PITTSBURGH -- Dads and moms were doing their best to hold up their young boys and girls. Some veteran skaters cut through the ice with ease as snow fell all around them. Santa Claus arrived on the back of a Zamboni before lacing up his own skates for a quick workout before his big night.
The Winter Classic Community Rink at Stage AE opened for business at 3 p.m. Friday to long lines filled with eager skaters.
Since time doesn't allow for Pittsburghers to experience skating on the actual rink inside Heinz Field, the Penguins have given them the next best thing by building a rink just outside the stadium's doors.
"It's better than what I thought," Tom McMillan, the Penguins' V.P. of Communications, told NHL.com. "We thought of the backdrop of the city skyline and Mount Washington, the idea that people would feel like they're in the Winter Classic, and it's perfect, it created that. Heinz Field is just over your shoulder so even though you're not on the actual Winter Classic rink, because it's still being built, you're in the Winter Classic when you're here."
Thirteen different public skates, 38 amateur games and three hockey clinics will take place at the Community Rink through Jan. 2.
One of the main events will be the international bantam tournament featuring the Pittsburgh Penguins Elite and Washington Junior Capitals as well as teams from Sidney Crosby's hometown of Cole Harbour, N.S. and Evgeni Malkin's hometown of Magnitogorsk, Russia.
Mario Lemieux is one of the coaches of the Penguins Elite bantam team that will play at the Community Rink on Dec. 31.
"We wanted as many kids as possible to experience it because who knows when it's going to come here again," McMillan said.
Adults were having a blast, too.
"The smiles that everyone has, this is a once in a lifetime experience and it's just awesome," said Adam Prince, who was skating with his fiancé, Maggie O'Neill. "We're not going to be in Pittsburgh for the game, so this is just short of it."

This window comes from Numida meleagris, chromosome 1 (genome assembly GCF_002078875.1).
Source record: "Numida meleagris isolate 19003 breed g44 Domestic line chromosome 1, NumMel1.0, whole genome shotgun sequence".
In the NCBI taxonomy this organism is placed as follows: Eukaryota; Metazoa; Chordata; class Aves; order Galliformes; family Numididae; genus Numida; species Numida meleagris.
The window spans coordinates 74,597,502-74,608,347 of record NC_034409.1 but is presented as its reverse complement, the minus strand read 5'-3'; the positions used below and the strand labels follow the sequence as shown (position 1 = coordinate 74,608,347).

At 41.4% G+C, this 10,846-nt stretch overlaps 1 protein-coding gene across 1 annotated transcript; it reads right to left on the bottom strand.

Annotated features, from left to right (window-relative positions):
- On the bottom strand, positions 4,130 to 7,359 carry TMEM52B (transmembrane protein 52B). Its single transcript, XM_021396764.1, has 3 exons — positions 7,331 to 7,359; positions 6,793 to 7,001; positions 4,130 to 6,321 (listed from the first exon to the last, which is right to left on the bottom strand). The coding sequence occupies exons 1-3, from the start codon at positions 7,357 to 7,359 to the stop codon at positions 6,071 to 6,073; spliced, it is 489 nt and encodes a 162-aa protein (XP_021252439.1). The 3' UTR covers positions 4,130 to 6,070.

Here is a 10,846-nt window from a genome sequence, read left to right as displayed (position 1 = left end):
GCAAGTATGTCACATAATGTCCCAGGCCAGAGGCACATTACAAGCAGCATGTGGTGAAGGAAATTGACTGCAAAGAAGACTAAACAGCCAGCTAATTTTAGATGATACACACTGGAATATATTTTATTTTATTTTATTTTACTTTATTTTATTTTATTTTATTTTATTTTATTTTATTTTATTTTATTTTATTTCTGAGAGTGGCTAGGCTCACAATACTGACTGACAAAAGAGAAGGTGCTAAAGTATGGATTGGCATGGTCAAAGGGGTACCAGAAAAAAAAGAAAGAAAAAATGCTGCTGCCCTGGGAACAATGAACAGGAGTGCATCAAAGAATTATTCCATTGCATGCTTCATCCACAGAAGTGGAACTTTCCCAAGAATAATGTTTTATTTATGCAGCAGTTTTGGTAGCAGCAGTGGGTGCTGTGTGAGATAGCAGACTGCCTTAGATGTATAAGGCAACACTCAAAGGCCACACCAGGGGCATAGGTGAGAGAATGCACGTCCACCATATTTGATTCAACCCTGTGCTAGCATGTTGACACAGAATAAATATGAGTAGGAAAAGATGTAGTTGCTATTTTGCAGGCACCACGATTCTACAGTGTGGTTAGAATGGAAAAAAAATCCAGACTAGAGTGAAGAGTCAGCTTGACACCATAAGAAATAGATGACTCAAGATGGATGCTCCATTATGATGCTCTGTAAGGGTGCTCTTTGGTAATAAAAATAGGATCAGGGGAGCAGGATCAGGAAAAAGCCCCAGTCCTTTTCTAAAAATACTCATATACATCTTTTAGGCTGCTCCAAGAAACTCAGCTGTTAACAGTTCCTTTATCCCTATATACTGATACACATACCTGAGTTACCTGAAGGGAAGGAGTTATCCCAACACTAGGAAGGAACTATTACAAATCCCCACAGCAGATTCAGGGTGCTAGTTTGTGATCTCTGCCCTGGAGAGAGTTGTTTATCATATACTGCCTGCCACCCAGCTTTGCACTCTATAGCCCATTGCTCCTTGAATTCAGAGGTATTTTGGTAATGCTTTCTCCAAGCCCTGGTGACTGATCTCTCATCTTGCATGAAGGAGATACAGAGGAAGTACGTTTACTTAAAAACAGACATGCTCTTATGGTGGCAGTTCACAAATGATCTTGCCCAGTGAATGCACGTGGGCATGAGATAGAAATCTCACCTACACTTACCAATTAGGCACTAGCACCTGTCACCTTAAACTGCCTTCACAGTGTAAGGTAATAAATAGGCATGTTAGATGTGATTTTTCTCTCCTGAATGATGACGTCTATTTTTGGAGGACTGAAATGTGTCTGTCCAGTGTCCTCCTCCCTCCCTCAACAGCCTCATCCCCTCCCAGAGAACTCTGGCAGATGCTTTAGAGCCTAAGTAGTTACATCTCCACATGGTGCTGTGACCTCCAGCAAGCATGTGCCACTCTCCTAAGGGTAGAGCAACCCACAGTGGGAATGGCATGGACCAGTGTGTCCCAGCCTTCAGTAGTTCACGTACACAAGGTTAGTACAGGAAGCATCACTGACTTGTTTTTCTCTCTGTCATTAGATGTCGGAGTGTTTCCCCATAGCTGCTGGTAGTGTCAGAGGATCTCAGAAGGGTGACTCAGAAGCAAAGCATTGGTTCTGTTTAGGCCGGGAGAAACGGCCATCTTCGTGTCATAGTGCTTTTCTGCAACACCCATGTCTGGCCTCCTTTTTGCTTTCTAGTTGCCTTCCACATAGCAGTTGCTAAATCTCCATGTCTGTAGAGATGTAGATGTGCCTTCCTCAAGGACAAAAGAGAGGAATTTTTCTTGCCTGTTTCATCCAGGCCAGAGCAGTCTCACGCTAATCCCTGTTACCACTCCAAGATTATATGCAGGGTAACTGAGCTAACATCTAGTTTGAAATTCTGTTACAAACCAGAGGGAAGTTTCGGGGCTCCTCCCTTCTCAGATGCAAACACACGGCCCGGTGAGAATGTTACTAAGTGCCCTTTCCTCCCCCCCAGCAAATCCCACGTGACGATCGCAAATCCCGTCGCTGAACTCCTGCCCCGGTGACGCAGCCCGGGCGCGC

Prince and O'Neill live in Raleigh, N.C., and they're Carolina Hurricanes' season ticket holders. O'Neill was decked out head to toe in 'Canes winter gear, but Prince grew up in the Pittsburgh area so the couple is here for the holiday.
The two met in Raleigh at Game 3 of the 2009 Eastern Conference Final.
"It's a hockey romance," O'Neill said. "We went skating last year and wanted to come skating again, and we saw this was happening. We're not going to ever experience this in Raleigh, so we're so lucky that it's happening in Pittsburgh."
Brothers Andrew and James Santelli were two of the hundreds of smiling skaters that touched the ice Friday. Andrew lives in Windermere, Fla., and works at Disney World, so the idea of winter has been foreign to him ever since the 28-year-old moved out of his parents' house in the Pittsburgh region.
"I've been anticipating the Winter Classic and following all the coverage online, but when they said they were going to do this I knew this was something I had to figure out a way to get to with my brother," Santelli said. "It's awesome. The whole experience of the Winter Classic is being outdoors and the purity of skating in the winter, and especially being in Florida I don't really get to experience winter at all so what better way to do it then with something like this."
Santelli decided Friday that he was going to host a Winter Classic party on New Year's Day. Prince and O'Neill did the same thing.
"The Winter Classic coming here is a showcase of the city and the game, and it just gives me goose bumps being out here skating and being able to do this," Prince said. "I can't wait 'til the game on the first. We're going to have a Winter Classic party and then continue to celebrate a day of hockey by going to the game with the Canes against New Jersey that night. It's going to be a whole hockey day. It's going to be awesome."
McMillan was thrilled to see how happy everyone was Friday. He said the team anticipates 12,000 people skating at the Community Rink before it closes to the public late on Jan. 1.
The rink is open on Christmas Day from noon until 9 p.m. There is one public session Sunday afternoon and another Monday night before going to two-a-days next Tuesday through Thursday. It'll be open from 6:30 p.m. until midnight on New Year's Eve and again for two 90-minute sessions following the Winter Classic on New Year's Day.
The rink will stay open on Jan. 2 for seven more games.
"Our goal was to make the week leading up to the Winter Classic a carnival of hockey in Pittsburgh," McMillan said. "The estimate is about 12,000 people on this ice in eight days. We'll have 10,000 at the alumni game and practice (on Dec. 31) and then 65,000 at the Winter Classic. A lot of Pittsburghers are going to remember this for a long time."